My darkest moments were at night. I suffered with insomnia and spent night after night alone with thoughts of suicide occupying my mind, even though I knew I couldn't put my family through the pain that that would cause. They'd already suffered so much. I spent my time constantly in tears or completely spaced out.

There came a time when I begged Roy to leave me, because I felt I was such a burden on his life. I still couldn't go with him to the pub or out for a meal. He worked all day and then came home and did all the chores I couldn't do.

The children spent their early years in and out of nurseries because I couldn't cope, and I missed out on so much of their childhood. They all deserve so much more, but I felt powerless to change. I vaguely remembered what I used to be like and wished I could get back to being my old self, but I couldn't stop taking the pills and I was scared I'd feel worse without them. Whenever I tried to come off them, I turned into a physical as well as an emotional wreck. I'd shake and sweat would pour off me. My body couldn't cope - I was addicted. Roy was desperate to help but my doctors couldn't offer any alternatives to the repeat prescriptions.

What was the turning point?
In July 1999, having taken the pills for over 18 years, I started seeing an occupational therapist who told me about a new treatment called family therapy. It involved the whole family talking about their feelings and asking questions about my illness. It helped all of us to understand what I was going through and why I felt so depressed. The only thing I could put it down to was the terrible pain I felt having Zoe, who's now 20 and the depression that started afterwards. I realized I was taking the world's problems on my shoulders and propelling every minor decision completely out of proportion.

It has helped me to start dealing with my anxiety rather than seeing it is one big, irreversible, black hole. I'm also being weaned off the drugs, which has been hard because I was so scared I wouldn't be able to cope without them. I was on 90mg (9 tablets) of diazepam a day. Now I only take 30mg and I am reducing the dose by 2mg a month so the side effects aren't so bad.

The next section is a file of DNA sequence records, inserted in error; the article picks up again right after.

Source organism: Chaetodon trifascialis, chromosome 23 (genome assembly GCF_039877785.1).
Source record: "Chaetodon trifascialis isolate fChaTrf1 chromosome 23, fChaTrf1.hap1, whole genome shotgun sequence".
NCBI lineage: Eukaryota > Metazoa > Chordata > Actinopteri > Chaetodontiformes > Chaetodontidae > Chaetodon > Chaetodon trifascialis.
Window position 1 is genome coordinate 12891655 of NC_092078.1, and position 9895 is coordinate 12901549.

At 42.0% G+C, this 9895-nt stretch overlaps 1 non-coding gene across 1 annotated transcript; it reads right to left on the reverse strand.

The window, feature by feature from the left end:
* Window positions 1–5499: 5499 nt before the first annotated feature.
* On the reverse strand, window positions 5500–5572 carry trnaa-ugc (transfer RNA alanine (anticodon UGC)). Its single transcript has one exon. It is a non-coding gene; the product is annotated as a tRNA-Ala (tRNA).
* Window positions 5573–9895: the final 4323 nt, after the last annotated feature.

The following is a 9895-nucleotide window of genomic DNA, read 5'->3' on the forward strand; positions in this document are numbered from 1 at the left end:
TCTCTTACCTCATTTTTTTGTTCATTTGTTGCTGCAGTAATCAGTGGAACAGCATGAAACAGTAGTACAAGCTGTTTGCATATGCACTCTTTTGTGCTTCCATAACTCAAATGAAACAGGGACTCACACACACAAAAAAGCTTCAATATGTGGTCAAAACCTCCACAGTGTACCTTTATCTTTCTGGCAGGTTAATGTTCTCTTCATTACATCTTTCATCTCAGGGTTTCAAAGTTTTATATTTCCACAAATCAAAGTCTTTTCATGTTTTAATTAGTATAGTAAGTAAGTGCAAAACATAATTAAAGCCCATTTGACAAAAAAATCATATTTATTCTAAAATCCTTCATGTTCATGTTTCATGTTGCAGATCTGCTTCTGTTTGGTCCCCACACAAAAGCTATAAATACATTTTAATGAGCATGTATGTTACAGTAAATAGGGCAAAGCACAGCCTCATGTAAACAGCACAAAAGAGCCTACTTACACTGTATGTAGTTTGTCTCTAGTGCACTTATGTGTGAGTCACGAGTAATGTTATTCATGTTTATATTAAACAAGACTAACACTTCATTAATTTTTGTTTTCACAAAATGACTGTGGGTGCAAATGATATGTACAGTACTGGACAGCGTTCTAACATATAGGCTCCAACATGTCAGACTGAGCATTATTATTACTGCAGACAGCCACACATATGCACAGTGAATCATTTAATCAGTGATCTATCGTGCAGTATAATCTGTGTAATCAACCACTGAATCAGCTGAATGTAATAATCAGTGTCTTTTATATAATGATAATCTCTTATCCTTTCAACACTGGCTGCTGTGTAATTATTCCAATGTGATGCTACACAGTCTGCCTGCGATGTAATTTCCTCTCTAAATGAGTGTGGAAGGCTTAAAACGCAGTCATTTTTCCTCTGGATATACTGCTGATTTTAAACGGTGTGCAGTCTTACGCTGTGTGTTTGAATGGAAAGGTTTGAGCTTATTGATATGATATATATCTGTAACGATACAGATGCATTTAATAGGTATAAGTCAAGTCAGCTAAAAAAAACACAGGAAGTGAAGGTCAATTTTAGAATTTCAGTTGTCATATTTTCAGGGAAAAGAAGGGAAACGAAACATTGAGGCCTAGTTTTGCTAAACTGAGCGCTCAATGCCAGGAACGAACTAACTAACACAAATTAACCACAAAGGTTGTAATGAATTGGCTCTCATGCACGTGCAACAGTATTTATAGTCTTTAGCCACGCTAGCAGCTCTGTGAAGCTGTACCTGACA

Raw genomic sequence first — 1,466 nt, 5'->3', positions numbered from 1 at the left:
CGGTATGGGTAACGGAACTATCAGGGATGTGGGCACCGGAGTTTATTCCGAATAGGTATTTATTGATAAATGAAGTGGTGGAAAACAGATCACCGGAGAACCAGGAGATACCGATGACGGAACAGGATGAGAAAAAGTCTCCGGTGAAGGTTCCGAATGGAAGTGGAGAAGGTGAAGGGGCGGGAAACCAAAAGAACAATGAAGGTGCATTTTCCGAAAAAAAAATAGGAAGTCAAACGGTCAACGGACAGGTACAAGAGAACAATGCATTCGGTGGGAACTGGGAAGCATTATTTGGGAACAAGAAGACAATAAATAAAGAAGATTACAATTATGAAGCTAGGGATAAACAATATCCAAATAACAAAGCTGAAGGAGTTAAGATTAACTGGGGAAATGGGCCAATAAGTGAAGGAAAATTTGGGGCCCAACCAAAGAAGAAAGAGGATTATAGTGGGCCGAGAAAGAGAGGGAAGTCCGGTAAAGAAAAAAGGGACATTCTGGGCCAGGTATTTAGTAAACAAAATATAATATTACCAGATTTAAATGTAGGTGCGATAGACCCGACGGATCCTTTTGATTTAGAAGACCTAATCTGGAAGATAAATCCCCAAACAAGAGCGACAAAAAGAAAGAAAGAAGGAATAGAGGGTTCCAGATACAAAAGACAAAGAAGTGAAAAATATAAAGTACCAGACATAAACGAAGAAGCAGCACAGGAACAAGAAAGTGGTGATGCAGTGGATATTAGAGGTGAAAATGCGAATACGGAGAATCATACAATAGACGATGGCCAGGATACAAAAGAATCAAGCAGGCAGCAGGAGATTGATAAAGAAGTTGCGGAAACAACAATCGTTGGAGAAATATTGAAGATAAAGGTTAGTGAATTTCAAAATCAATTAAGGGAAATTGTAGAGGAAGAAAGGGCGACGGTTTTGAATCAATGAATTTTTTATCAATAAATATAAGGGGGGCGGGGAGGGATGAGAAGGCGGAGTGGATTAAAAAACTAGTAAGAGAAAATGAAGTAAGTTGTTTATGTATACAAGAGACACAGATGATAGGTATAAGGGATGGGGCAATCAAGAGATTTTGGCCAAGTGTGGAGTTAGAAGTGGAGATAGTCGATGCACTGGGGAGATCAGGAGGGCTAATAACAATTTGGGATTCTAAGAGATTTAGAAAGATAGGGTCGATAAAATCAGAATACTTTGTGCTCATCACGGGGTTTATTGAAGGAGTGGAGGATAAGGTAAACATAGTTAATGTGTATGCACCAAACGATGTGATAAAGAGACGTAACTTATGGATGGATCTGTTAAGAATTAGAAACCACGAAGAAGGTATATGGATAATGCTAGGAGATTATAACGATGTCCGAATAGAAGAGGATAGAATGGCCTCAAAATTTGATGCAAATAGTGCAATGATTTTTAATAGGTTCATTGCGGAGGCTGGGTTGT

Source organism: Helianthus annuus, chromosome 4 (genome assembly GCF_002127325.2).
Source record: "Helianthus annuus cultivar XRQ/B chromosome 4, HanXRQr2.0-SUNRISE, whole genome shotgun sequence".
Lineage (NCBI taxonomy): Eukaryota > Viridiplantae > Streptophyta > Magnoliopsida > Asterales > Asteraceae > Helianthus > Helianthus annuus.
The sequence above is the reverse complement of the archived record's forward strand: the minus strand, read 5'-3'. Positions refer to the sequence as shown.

How do things stand now?
I feel there's finally a light at the end of the tunnel. I've managed to go on the bus twice and even took a trip to the supermarket. Ideally, I'd like to get a job. But there's such a stigma about mental illness but it's easier to get a job if you've been in jail.

Roy still has to run the house because my concentration is poor, but I'm making a little progress every day. I know it won't happen overnight, but I'm happy just to feel a little better. I feel guilty that the children haven't had big family holidays, because I couldn't get on a plane and that I can't go shopping with Zoe like other mums, but I love them to bits, and worry about them like mad.

Roy always says he loves me and this year we renewed our wedding vows. It was my way of saying thanks for sticking by me. He's had to put up with an awful lot, which I'm angry about - I feel like I've lost 20 years - but I have to get rid of that anger if I'm going to get better.

What advice would you give others in the same situation?
Firstly, I would say avoid drugs at all costs. Secondly, you need to talk about the condition with someone who understands. If I'd known the impact taking tranquillisers would have on my life, I never would have started taking them. These days, there is a great deal more discussion about depression and mental illness. It can happen to anyone and at any time, but drugs aren't necessarily the most suitable treatment. Talking about your feelings is the first step to getting better.

As told to Dianna Kehoe.